Some do. Some don't. Shop around, and see what they sound like. Some that I found had reverb, and a mini equalizer, but sounded like crap compared to the Roland. In the end, it really comes down to you get what you pay for. That being said, it also comes down to what you're using it for. If all you're doing is playing at home in your studio, then do you really need an expensive amp with all the bells and whistles, with mega watts, and a killer sound? Probably not, unless you've got lots of money to spend, and nothing else more pressing to spend it on.
The Boss pedal doesn't have a wah effect--mainly because it has a typical click on/off switch in its 2 pedals. I don't know what DigiTech has on its various vocal effects pedals. Yes, it is quite possible to connect a guitar wah pedal (I've done it). But remember, the more "things" (wireless unit, pedals, etc.) you have between the source of the sound (your horn) and the end product (amplified sound), the greater the risk of feedback, and other subtle sound changes like "thinning" of the sound. Again, not a big deal if you're playing in your studio, but if you're in a recording session, it can be very problematic.
Effects pedals and amplification is a huge subject among rock and some blues saxophone players. Some guys have nearly as many pedals as guitar players. There are quite a few players that use special effects units as well. I've never gotten that crazy about it.
I do use a ton of effects, but I'm an "old school" player--jeez I feel like a dinosaur when I write this :geezer1:--I learned all these effects either from my instructors, or by myself. My effects are created mostly in my throat--in my vocal chords & my larynx--and through various tongue positions, also with a variety of fingering techniques. (I think that covers most of them.)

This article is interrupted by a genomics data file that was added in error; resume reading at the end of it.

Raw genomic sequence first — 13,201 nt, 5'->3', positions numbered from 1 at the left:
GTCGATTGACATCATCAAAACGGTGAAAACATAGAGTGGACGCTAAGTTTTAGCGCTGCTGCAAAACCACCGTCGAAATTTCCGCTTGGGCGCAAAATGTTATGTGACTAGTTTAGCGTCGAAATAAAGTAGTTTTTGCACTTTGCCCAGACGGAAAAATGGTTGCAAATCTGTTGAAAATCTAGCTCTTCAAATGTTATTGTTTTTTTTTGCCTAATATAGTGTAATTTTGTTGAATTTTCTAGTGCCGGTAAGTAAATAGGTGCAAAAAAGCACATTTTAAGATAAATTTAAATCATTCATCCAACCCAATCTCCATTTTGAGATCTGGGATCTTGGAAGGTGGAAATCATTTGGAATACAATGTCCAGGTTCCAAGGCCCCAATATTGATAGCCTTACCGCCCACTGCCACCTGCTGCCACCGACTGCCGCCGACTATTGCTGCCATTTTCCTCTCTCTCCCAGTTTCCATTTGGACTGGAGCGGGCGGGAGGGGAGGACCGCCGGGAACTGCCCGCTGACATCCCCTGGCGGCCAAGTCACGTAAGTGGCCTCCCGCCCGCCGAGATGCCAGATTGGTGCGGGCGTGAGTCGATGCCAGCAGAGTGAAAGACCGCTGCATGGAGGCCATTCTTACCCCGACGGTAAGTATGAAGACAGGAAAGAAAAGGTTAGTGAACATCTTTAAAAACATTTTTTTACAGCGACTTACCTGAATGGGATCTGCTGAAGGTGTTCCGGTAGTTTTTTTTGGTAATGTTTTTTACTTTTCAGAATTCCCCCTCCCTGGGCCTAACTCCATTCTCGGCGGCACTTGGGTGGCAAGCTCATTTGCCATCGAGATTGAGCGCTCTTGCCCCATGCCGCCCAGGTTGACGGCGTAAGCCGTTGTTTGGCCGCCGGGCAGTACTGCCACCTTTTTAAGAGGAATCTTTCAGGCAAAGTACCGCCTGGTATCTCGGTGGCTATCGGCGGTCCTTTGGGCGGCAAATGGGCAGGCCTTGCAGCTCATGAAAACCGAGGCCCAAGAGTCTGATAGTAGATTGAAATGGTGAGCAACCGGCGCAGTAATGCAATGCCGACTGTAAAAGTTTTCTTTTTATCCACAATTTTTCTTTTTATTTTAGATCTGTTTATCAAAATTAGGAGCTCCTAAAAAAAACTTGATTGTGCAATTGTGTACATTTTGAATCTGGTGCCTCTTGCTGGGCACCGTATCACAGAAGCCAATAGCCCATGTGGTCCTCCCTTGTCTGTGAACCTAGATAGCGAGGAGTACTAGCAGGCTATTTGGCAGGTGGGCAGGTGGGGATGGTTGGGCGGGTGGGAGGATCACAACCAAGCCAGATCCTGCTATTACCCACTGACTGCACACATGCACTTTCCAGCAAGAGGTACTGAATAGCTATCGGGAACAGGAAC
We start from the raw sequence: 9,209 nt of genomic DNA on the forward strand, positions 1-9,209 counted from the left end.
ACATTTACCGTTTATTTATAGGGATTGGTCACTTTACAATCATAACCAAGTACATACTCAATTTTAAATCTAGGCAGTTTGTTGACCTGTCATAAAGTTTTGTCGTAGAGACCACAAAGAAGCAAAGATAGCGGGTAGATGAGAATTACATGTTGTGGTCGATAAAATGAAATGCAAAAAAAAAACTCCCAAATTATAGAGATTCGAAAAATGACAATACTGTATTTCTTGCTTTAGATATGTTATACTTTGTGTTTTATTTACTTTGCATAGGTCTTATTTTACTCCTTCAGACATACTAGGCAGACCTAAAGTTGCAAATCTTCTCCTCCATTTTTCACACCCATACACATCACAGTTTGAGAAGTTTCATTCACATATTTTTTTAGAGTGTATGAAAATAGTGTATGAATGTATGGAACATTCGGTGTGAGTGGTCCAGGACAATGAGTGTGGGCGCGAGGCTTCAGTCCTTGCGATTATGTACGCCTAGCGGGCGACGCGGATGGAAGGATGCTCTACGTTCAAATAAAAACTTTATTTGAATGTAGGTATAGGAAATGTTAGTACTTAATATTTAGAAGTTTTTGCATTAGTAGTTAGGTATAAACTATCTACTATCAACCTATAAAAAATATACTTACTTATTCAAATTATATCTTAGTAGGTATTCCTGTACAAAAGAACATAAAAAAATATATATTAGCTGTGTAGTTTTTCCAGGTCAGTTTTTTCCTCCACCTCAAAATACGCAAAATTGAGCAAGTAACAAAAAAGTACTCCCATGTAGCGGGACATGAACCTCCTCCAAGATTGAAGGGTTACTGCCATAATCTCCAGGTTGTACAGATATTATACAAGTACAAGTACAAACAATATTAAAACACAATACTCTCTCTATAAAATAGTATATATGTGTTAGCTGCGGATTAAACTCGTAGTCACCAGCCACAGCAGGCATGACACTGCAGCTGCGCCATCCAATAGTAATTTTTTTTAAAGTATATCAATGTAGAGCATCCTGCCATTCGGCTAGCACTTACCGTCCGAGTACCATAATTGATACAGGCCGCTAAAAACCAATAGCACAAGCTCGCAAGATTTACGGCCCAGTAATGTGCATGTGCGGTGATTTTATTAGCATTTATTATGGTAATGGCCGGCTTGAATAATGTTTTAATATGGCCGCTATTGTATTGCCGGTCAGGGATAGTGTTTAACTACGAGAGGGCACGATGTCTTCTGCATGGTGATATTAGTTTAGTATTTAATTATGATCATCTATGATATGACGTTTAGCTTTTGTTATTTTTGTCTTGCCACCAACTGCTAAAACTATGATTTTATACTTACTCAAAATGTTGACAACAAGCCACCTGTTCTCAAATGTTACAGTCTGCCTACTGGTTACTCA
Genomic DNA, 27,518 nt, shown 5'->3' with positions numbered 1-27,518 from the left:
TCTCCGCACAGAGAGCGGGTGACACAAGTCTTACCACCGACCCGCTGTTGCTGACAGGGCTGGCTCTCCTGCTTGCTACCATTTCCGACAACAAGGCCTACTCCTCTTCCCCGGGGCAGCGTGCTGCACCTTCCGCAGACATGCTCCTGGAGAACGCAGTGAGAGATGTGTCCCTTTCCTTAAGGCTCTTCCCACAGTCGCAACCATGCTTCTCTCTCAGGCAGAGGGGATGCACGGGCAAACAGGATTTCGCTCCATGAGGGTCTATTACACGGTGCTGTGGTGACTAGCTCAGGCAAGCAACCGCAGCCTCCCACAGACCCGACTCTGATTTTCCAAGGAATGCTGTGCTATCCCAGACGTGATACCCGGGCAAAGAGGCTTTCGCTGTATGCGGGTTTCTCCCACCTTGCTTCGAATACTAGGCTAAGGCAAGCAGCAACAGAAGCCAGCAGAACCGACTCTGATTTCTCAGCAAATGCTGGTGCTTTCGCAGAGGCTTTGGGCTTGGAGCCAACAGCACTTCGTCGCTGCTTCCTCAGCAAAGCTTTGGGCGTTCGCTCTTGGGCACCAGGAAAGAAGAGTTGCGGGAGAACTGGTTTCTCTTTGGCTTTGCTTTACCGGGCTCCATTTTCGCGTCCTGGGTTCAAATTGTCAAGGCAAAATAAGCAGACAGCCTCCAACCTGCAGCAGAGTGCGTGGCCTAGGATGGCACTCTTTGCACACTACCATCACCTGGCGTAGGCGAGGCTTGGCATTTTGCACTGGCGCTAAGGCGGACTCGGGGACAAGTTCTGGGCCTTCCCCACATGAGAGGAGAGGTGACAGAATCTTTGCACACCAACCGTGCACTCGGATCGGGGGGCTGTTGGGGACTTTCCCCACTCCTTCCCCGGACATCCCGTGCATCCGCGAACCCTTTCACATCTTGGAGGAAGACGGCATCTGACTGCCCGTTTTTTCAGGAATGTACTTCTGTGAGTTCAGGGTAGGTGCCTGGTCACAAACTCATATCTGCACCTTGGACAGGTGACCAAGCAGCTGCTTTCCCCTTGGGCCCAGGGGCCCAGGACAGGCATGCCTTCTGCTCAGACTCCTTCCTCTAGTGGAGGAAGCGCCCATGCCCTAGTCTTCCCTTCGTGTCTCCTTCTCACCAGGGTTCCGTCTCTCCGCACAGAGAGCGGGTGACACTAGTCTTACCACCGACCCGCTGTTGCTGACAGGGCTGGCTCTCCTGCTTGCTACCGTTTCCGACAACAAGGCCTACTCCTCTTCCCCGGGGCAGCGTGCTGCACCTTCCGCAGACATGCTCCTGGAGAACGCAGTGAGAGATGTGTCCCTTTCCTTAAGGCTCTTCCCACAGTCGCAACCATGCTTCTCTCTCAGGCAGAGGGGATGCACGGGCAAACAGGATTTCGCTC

The Boss vocal effects is a way for me to control the amount of reverb and delay that goes to the board. In this way I can directly control the sax sound the audience hears, since the sax comes through the mains in the PA, and I have no control over the board's settings. (That's the sound guy's area.) I just ask that the sax has 0 reverb and 0 delay on the board, and I'm good to go. As far as effects with the Boss goes, I use it mainly for the chorus , and sometimes the -8va settings. I have played around with the looping, but have never used it in a solo during a performance.
Like others said, you can connect your sax to a guitar amp, but usually it doesn't sound so good. It's possible that some guitar amps would sound fine with saxophones, I just haven't tried any (including excellent guitar amps). IME best is a good PA system. Second best is a not so good PA system. Then a keyboard or any other type of amp. I never use an amp because if I'm amplified there's always PA.
As far as effects, you can use almost any pedal as long as you have a way to connect it. I mostly use a pickup and a guitar multieffect pedal.
If all you're doing is playing at home in your studio, then do you really need an expensive amp with all the bells and whistles, with mega watts, and a killer sound? Probably not, unless you've got lots of money to spend, and nothing else more pressing to spend it on.
Exactly. Since I'll mainly play at home with headphones I don't need a big amp. If possible I would monitor with headphones directly into the DigiTech Vocal 300 (or other device), but I guess it doesn't work like that..?
PA is what you have in (most?) amplified concerts. A mixing desk, speakers, etc. Almost no one has something like this at home, but the halls/clubs where I play amplified usually have it. Occasionally I play amplified where there's an "improvised" PA system, which just means someone brings a mixer and a couple of speakers if the place doesn't have it (but I rarely play amplified in places like these anyway so this is rare). Though the quality doesn't necessarily depend on size of the system, etc.
What I meant was that when I play in concerts I don't need to bring an amp, since the PA is already there. For practicing at home, I have monitors connected to my computer and I just connect my instruments to the sound card.
I never have to bring my own amplification, but if I did, I'd rather get one or two good speakers (as opposed to a guitar or keyboard amp) and maybe a tiny mixer (assuming in a situation like this there is no sound person).
BTW the pedal I use most is the Line 6 M9. I like it because it's a bit more "crazy" than other multieffect pedals.